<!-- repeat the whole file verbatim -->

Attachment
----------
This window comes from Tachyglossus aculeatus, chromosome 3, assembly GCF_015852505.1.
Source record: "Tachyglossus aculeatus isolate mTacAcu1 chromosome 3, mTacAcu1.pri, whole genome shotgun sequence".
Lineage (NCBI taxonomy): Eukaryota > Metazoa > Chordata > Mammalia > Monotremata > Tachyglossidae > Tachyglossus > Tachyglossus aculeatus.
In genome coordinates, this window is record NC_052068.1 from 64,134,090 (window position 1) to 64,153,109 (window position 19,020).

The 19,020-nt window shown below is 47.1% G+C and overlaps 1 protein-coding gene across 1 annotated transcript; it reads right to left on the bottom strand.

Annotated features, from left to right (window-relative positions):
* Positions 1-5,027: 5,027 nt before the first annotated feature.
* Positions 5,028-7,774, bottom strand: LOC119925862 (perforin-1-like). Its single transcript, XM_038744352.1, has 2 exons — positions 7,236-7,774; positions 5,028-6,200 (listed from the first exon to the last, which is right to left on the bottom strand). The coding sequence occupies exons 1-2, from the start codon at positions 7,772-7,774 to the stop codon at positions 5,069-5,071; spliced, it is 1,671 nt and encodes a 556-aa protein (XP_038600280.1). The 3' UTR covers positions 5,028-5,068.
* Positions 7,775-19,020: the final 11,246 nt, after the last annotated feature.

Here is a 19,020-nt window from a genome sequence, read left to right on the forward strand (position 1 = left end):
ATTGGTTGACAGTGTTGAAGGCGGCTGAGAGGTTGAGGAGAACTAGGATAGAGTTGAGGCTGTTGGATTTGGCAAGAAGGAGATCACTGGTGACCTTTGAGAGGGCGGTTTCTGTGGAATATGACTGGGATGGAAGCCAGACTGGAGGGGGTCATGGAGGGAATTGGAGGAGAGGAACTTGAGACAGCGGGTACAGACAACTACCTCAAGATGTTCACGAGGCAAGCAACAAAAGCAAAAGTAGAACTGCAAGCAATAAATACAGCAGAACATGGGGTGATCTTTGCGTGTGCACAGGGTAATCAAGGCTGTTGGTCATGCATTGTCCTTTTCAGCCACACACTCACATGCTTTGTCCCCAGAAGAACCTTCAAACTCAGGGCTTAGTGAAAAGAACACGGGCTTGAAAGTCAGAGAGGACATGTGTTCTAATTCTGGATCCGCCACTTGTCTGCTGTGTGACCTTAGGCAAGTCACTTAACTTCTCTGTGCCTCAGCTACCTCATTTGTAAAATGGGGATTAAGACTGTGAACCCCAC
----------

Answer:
This window comes from Tachyglossus aculeatus, chromosome 3, assembly GCF_015852505.1.
Source record: "Tachyglossus aculeatus isolate mTacAcu1 chromosome 3, mTacAcu1.pri, whole genome shotgun sequence".
Lineage (NCBI taxonomy): Eukaryota > Metazoa > Chordata > Mammalia > Monotremata > Tachyglossidae > Tachyglossus > Tachyglossus aculeatus.
In genome coordinates, this window is record NC_052068.1 from 64,134,090 (window position 1) to 64,153,109 (window position 19,020).

The 19,020-nt window shown below is 47.1% G+C and overlaps 1 protein-coding gene across 1 annotated transcript; it reads right to left on the bottom strand.

Annotated features, from left to right (window-relative positions):
* Positions 1-5,027: 5,027 nt before the first annotated feature.
* Positions 5,028-7,774, bottom strand: LOC119925862 (perforin-1-like). Its single transcript, XM_038744352.1, has 2 exons — positions 7,236-7,774; positions 5,028-6,200 (listed from the first exon to the last, which is right to left on the bottom strand). The coding sequence occupies exons 1-2, from the start codon at positions 7,772-7,774 to the stop codon at positions 5,069-5,071; spliced, it is 1,671 nt and encodes a 556-aa protein (XP_038600280.1). The 3' UTR covers positions 5,028-5,068.
* Positions 7,775-19,020: the final 11,246 nt, after the last annotated feature.

Here is a 19,020-nt window from a genome sequence, read left to right on the forward strand (position 1 = left end):
ATTGGTTGACAGTGTTGAAGGCGGCTGAGAGGTTGAGGAGAACTAGGATAGAGTTGAGGCTGTTGGATTTGGCAAGAAGGAGATCACTGGTGACCTTTGAGAGGGCGGTTTCTGTGGAATATGACTGGGATGGAAGCCAGACTGGAGGGGGTCATGGAGGGAATTGGAGGAGAGGAACTTGAGACAGCGGGTACAGACAACTACCTCAAGATGTTCACGAGGCAAGCAACAAAAGCAAAAGTAGAACTGCAAGCAATAAATACAGCAGAACATGGGGTGATCTTTGCGTGTGCACAGGGTAATCAAGGCTGTTGGTCATGCATTGTCCTTTTCAGCCACACACTCACATGCTTTGTCCCCAGAAGAACCTTCAAACTCAGGGCTTAGTGAAAAGAACACGGGCTTGAAAGTCAGAGAGGACATGTGTTCTAATTCTGGATCCGCCACTTGTCTGCTGTGTGACCTTAGGCAAGTCACTTAACTTCTCTGTGCCTCAGCTACCTCATTTGTAAAATGGGGATTAAGACTGTGAACCCCAC